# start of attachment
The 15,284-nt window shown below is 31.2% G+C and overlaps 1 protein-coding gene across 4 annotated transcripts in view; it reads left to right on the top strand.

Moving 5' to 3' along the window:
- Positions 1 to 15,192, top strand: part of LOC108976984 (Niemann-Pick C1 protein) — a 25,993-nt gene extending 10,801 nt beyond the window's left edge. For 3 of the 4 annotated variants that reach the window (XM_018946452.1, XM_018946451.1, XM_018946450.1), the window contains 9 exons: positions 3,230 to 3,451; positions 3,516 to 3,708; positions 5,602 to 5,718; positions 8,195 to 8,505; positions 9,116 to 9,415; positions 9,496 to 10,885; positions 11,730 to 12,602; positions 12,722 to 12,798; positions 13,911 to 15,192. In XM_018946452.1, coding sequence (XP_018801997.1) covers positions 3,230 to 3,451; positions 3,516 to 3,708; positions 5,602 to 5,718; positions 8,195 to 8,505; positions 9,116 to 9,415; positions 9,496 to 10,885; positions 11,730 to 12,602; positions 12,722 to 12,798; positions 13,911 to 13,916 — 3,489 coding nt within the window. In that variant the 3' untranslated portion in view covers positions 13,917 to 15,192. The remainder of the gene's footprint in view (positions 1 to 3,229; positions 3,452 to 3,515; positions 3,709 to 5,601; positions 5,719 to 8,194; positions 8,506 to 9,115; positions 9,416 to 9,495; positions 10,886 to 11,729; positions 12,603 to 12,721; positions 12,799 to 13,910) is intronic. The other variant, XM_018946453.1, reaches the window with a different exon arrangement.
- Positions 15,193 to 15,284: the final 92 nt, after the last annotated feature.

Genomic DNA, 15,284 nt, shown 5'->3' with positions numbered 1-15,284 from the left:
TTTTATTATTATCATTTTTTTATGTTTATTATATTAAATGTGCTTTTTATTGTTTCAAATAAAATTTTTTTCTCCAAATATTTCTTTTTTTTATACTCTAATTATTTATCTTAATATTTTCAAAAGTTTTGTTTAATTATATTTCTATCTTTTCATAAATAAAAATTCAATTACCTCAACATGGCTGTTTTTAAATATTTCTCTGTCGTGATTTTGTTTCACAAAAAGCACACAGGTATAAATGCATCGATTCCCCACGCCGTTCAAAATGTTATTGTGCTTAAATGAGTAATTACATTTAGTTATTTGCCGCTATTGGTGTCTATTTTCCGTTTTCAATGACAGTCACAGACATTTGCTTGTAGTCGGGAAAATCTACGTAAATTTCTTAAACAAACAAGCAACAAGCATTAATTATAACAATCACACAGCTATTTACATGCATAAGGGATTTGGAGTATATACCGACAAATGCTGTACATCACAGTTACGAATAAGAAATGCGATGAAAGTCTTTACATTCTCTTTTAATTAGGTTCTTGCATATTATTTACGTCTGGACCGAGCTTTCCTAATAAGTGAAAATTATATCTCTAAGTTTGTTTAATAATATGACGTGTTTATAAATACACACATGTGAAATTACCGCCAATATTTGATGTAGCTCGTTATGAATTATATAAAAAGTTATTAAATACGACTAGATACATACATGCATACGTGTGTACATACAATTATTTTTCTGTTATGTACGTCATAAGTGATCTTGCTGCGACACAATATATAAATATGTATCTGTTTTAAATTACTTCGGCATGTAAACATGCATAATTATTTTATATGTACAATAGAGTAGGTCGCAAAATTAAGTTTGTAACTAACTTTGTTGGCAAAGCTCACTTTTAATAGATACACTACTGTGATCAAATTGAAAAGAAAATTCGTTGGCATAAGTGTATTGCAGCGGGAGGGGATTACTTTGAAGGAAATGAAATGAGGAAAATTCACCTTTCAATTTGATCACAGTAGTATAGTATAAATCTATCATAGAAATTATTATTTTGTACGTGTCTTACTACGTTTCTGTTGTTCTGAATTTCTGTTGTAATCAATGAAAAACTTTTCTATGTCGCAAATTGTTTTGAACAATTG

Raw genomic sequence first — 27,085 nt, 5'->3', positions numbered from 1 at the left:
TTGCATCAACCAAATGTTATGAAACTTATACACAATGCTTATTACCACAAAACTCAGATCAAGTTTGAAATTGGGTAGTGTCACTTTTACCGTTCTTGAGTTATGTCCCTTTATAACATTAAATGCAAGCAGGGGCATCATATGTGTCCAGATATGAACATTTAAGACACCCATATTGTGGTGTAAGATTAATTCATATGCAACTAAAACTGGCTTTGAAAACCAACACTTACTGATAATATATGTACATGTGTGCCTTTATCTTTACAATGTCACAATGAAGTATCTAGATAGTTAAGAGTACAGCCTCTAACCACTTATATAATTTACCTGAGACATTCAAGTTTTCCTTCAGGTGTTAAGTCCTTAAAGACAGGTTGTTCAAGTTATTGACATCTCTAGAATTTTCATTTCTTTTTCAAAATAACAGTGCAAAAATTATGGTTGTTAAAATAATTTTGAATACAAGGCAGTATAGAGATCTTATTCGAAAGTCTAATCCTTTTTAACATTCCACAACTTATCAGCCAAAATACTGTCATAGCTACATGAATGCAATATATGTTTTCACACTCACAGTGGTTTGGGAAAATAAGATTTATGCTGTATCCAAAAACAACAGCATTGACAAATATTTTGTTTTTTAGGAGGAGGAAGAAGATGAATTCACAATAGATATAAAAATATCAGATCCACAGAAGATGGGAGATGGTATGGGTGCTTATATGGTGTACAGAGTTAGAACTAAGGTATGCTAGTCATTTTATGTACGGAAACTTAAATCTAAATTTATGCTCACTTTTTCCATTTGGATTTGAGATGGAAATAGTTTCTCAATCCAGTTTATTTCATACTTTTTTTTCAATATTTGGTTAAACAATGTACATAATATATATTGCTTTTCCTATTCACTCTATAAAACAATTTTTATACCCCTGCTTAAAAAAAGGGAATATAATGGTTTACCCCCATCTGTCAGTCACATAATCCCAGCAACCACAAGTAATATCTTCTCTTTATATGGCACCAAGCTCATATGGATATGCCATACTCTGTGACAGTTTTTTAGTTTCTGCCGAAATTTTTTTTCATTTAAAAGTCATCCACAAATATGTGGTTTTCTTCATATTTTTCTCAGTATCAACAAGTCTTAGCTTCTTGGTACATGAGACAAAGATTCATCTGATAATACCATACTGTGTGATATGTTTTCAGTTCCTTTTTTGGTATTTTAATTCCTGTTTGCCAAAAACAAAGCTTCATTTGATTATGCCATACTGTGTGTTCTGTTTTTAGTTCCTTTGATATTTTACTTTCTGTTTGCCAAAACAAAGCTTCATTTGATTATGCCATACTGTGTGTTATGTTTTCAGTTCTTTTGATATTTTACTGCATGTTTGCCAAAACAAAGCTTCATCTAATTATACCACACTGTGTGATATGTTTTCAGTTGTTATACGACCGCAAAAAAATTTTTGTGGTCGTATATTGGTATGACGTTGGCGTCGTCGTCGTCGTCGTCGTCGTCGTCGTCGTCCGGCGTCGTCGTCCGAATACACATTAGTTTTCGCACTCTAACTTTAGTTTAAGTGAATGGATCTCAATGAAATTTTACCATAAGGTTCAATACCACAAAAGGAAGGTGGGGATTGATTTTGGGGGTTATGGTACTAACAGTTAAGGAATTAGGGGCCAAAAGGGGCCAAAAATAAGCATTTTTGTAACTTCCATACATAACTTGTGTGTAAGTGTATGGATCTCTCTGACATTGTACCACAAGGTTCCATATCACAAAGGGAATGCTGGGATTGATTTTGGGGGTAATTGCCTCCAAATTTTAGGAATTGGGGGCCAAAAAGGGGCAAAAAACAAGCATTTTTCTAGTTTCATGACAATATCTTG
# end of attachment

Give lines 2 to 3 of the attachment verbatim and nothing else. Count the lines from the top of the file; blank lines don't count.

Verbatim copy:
Moving 5' to 3' along the window:
- Positions 1 to 15,192, top strand: part of LOC108976984 (Niemann-Pick C1 protein) — a 25,993-nt gene extending 10,801 nt beyond the window's left edge. For 3 of the 4 annotated variants that reach the window (XM_018946452.1, XM_018946451.1, XM_018946450.1), the window contains 9 exons: positions 3,230 to 3,451; positions 3,516 to 3,708; positions 5,602 to 5,718; positions 8,195 to 8,505; positions 9,116 to 9,415; positions 9,496 to 10,885; positions 11,730 to 12,602; positions 12,722 to 12,798; positions 13,911 to 15,192. In XM_018946452.1, coding sequence (XP_018801997.1) covers positions 3,230 to 3,451; positions 3,516 to 3,708; positions 5,602 to 5,718; positions 8,195 to 8,505; positions 9,116 to 9,415; positions 9,496 to 10,885; positions 11,730 to 12,602; positions 12,722 to 12,798; positions 13,911 to 13,916 — 3,489 coding nt within the window. In that variant the 3' untranslated portion in view covers positions 13,917 to 15,192. The remainder of the gene's footprint in view (positions 1 to 3,229; positions 3,452 to 3,515; positions 3,709 to 5,601; positions 5,719 to 8,194; positions 8,506 to 9,115; positions 9,416 to 9,495; positions 10,886 to 11,729; positions 12,603 to 12,721; positions 12,799 to 13,910) is intronic. The other variant, XM_018946453.1, reaches the window with a different exon arrangement.